railroad company." thereof."

What the York Bridge Company in fact The Title Guaranty & Surety Company and did was to sublet a portion of the work covRedmond C. Stewart, the receiver of the York ered by the contract to the plaintiffs, alBridge Company, filed demurrers to the bill. I though, by the express provision of the con

tract quoted above, it was prohibited from Nor do we find anything in the cases of doing so, without the written order of the Bellamy V. Davey (1891) 3 Ch. 540, and county commissioners approved by the engi- Hurley v. Atchison, etc., Ry., 213 U. S. 126, neer, and this order and approval does not 29 Sup. Ct. 466, 53 L. Ed. 729, in conflict with appear to have been given. It was likewise the conclusion we have reached. Those cases prohibited from assigning any money payable presented a dissimilar state of facts and were under the contract. The plaintiffs must be governed by different principles. treated as mere subcontractors.

The order appealed from will be affirmed. . [3] They are simply creditors of the York Order affirmed; the costs in this suit to be Bridge Company, and not of the defendants, paid by the receiver of the York Bridge Comwho are debtors to that company, and to pany out of the fund. whose receiver the fund is now payable. Under the facts of the case, the doctrine of subrogation has no application. That doctrine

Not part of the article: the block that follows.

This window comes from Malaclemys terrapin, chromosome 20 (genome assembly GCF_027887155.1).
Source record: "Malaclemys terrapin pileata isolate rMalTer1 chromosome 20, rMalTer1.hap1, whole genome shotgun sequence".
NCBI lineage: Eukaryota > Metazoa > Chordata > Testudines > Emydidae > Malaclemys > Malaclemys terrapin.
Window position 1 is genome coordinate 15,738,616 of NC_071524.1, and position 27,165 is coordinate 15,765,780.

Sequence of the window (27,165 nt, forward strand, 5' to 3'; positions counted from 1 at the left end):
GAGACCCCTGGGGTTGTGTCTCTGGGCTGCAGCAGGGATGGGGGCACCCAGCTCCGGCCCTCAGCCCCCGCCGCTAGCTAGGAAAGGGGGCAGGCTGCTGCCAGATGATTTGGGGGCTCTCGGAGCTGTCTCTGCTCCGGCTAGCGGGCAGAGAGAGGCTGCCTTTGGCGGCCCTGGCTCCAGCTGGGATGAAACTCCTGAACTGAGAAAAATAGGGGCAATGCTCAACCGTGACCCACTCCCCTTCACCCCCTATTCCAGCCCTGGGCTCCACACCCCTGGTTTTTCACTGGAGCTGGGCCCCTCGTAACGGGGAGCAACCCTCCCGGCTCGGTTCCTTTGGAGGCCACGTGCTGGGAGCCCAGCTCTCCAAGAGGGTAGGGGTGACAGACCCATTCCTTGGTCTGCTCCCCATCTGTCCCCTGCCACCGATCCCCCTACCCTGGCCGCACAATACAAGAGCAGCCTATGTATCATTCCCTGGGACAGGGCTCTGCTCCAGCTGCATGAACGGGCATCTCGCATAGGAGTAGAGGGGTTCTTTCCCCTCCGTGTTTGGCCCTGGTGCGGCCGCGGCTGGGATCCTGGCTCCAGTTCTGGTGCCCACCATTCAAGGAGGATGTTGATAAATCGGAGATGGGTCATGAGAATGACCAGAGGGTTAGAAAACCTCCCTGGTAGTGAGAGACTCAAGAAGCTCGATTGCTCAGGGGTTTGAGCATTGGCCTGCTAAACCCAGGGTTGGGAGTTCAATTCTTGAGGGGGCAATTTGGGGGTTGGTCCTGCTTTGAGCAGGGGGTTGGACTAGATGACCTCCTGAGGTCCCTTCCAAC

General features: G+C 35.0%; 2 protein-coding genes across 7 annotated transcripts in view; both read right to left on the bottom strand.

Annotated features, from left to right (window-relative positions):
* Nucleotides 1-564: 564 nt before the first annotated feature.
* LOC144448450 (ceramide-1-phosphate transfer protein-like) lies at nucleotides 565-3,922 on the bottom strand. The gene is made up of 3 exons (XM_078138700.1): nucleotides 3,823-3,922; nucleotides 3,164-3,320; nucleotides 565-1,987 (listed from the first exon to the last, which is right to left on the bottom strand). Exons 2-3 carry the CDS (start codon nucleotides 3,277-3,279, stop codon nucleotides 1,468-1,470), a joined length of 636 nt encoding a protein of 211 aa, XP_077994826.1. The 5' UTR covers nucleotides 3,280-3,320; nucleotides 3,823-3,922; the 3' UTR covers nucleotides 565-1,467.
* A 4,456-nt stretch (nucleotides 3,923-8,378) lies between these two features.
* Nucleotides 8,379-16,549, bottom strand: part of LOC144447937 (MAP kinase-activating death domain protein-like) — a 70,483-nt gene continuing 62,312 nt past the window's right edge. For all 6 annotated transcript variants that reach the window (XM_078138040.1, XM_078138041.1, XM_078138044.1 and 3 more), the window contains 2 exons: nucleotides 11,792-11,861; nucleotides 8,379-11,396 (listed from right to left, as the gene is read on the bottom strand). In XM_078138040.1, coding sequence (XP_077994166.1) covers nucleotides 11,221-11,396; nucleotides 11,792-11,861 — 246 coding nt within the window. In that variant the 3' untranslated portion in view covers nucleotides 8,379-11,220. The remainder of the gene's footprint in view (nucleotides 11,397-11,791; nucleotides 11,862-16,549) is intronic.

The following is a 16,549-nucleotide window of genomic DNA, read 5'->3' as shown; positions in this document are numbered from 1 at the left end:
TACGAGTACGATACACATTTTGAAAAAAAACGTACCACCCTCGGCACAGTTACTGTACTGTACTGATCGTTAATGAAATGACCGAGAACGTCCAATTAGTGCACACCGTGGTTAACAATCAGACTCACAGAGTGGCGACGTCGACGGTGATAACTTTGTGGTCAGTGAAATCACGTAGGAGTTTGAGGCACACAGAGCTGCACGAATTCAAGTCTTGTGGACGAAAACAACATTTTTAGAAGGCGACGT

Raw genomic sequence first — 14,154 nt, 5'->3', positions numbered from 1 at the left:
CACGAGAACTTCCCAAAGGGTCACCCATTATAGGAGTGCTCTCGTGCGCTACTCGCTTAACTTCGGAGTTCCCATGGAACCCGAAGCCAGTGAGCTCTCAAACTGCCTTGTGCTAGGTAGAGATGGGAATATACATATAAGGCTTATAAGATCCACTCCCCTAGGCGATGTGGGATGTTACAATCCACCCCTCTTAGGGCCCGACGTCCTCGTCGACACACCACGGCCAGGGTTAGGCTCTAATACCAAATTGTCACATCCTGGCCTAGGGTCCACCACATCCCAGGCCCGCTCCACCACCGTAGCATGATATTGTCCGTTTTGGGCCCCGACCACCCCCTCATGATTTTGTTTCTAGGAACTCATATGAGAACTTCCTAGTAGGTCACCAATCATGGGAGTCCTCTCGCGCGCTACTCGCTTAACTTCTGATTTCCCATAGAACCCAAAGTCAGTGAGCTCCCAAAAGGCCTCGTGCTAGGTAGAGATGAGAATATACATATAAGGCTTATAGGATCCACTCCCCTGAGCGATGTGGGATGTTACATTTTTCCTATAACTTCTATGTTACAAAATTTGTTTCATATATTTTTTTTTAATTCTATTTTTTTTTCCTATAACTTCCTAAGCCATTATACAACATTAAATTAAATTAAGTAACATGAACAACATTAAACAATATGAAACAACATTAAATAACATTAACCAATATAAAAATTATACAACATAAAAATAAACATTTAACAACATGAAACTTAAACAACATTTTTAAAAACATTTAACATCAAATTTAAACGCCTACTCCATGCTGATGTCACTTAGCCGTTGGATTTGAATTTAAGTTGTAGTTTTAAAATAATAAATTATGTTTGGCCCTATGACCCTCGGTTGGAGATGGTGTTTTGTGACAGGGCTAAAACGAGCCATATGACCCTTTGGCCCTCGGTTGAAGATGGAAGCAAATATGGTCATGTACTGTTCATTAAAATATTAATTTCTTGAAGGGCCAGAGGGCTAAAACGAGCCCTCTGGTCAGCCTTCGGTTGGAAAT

(83 N. J. Eq. 470) is never applied, when by so doing it will work an injury upon other persons by de

MAYOR AND COMMON COUNCIL OF stroying their legal or equitable rights. In

NEWARK V. NATIONAL SILK Milholland & Wilcox, Trustees, v. Tiffany, 64

DYEING CO. et al.

(No. 38171.) Md. 460, 2 Atl. 834, the court says: It may be applied on equitable principles (Court of Chancery of New Jersey. Aug. 21,

1914.) in behalf of one, who at the instance and request of the debtor pays a lien or incumbrance INJUNCTION ($ 26*)—GROUNDS OF RELIEF. which he was under no legal obligation to pay, An injunction could not be granted to enprovided it does not interfere with intervening join separate suits at law, brought by millownrights and incumbrances. It will not, of course, ers, whose factories adjoin the Passaic river, be applied as against superior or equal equi- for damages for the wrongful abstraction of ties.

water from the river by a water company, which

suits had no connection with each other, since The plaintiffs have no more claim upon the to do so would violate a fundamental equity funds than other persons who may have sup- rule that distinct and independent causes of plied labor and material on the erection of action may not be united in one bill. the Dover Bridge. To sustain the plaintiffs'